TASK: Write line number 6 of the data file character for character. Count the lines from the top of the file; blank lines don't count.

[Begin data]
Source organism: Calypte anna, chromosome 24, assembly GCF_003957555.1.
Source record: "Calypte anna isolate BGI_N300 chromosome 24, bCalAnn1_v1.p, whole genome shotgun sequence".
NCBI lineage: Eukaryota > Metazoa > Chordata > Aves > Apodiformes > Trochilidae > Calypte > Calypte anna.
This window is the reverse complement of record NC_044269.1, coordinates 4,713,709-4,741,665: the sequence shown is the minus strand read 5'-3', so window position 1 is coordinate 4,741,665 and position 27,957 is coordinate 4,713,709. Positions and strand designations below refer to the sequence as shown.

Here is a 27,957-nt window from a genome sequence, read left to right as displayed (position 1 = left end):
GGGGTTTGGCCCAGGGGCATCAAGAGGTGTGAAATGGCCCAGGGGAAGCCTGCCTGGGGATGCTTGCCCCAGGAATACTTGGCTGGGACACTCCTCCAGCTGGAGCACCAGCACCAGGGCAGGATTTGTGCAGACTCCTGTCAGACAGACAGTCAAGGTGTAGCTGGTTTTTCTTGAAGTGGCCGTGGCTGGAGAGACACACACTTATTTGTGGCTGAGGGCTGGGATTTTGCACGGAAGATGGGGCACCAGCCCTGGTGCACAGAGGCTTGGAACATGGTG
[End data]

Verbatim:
GGGGTTTGGCCCAGGGGCATCAAGAGGTGTGAAATGGCCCAGGGGAAGCCTGCCTGGGGATGCTTGCCCCAGGAATACTTGGCTGGGACACTCCTCCAGCTGGAGCACCAGCACCAGGGCAGGATTTGTGCAGACTCCTGTCAGACAGACAGTCAAGGTGTAGCTGGTTTTTCTTGAAGTGGCCGTGGCTGGAGAGACACACACTTATTTGTGGCTGAGGGCTGGGATTTTGCACGGAAGATGGGGCACCAGCCCTGGTGCACAGAGGCTTGGAACATGGTG